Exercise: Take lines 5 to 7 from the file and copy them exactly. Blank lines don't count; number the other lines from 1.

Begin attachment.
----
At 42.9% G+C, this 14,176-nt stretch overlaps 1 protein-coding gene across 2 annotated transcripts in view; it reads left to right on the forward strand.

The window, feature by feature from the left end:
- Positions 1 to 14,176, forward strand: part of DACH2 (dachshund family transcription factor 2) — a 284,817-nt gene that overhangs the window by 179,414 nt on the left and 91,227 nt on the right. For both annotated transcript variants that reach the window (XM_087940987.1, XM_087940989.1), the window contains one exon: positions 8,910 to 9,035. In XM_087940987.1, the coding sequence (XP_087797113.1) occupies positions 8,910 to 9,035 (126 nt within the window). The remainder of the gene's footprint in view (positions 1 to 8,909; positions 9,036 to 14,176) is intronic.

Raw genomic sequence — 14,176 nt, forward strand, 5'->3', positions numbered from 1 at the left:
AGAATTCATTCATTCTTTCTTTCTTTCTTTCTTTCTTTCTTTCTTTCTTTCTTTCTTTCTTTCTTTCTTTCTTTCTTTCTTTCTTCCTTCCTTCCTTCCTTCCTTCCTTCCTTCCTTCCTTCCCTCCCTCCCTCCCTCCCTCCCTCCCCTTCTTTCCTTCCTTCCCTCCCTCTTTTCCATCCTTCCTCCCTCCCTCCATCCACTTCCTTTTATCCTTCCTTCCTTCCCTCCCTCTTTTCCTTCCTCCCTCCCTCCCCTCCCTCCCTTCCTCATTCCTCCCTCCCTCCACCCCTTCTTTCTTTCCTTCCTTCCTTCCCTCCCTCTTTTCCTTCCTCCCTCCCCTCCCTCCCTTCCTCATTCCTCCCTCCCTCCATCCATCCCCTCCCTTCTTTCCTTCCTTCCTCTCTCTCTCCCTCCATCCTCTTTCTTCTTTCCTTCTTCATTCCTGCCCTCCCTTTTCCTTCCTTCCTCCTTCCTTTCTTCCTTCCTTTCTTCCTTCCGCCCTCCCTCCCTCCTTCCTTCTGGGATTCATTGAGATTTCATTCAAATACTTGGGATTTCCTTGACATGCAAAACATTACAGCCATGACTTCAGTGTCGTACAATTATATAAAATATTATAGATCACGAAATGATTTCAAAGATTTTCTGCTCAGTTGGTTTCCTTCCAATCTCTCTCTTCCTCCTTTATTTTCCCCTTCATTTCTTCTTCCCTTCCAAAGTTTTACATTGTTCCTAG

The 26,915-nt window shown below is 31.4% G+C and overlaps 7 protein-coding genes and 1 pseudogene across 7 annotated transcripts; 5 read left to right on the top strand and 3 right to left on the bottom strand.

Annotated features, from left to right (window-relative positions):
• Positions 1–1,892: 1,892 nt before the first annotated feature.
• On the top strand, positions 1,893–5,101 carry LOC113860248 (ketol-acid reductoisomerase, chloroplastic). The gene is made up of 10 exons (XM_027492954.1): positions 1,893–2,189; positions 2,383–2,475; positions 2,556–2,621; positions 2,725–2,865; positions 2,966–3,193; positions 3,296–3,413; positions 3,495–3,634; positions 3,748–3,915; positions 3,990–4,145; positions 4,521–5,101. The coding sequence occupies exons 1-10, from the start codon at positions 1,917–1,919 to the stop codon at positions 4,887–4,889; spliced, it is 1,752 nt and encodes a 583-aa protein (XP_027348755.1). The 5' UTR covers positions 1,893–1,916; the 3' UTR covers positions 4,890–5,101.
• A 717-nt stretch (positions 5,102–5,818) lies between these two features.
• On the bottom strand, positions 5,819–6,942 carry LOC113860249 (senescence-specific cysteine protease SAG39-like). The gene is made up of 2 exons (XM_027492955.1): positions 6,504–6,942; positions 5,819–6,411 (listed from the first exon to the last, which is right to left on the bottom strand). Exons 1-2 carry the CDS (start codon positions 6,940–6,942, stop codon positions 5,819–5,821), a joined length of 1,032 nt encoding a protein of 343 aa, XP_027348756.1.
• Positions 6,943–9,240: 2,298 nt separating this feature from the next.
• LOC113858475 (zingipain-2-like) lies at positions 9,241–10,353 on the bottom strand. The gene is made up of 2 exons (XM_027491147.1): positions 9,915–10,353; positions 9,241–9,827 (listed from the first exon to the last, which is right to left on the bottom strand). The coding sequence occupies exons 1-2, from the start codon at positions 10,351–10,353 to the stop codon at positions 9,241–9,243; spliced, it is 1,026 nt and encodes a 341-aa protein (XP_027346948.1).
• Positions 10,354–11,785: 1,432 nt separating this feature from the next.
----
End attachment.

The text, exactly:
AGAATTCATTCATTCTTTCTTTCTTTCTTTCTTTCTTTCTTTCTTTCTTTCTTTCTTTCTTTCTTTCTTTCTTTCTTTCTTTCTTCCTTCCTTCCTTCCTTCCTTCCTTCCTTCCTTCCTTCCCTCCCTCCCTCCCTCCCTCCCTCCCCTTCTTTCCTTCCTTCCCTCCCTCTTTTCCATCCTTCCTCCCTCCCTCCATCCACTTCCTTTTATCCTTCCTTCCTTCCCTCCCTCTTTTCCTTCCTCCCTCCCTCCCCTCCCTCCCTTCCTCATTCCTCCCTCCCTCCACCCCTTCTTTCTTTCCTTCCTTCCTTCCCTCCCTCTTTTCCTTCCTCCCTCCCCTCCCTCCCTTCCTCATTCCTCCCTCCCTCCATCCATCCCCTCCCTTCTTTCCTTCCTTCCTCTCTCTCTCCCTCCATCCTCTTTCTTCTTTCCTTCTTCATTCCTGCCCTCCCTTTTCCTTCCTTCCTCCTTCCTTTCTTCCTTCCTTTCTTCCTTCCGCCCTCCCTCCCTCCTTCCTTCTGGGATTCATTGAGATTTCATTCAAATACTTGGGATTTCCTTGACATGCAAAACATTACAGCCATGACTTCAGTGTCGTACAATTATATAAAATATTATAGATCACGAAATGATTTCAAAGATTTTCTGCTCAGTTGGTTTCCTTCCAATCTCTCTCTTCCTCCTTTATTTTCCCCTTCATTTCTTCTTCCCTTCCAAAGTTTTACATTGTTCCTAG

The 26,915-nt window shown below is 31.4% G+C and overlaps 7 protein-coding genes and 1 pseudogene across 7 annotated transcripts; 5 read left to right on the top strand and 3 right to left on the bottom strand.

Annotated features, from left to right (window-relative positions):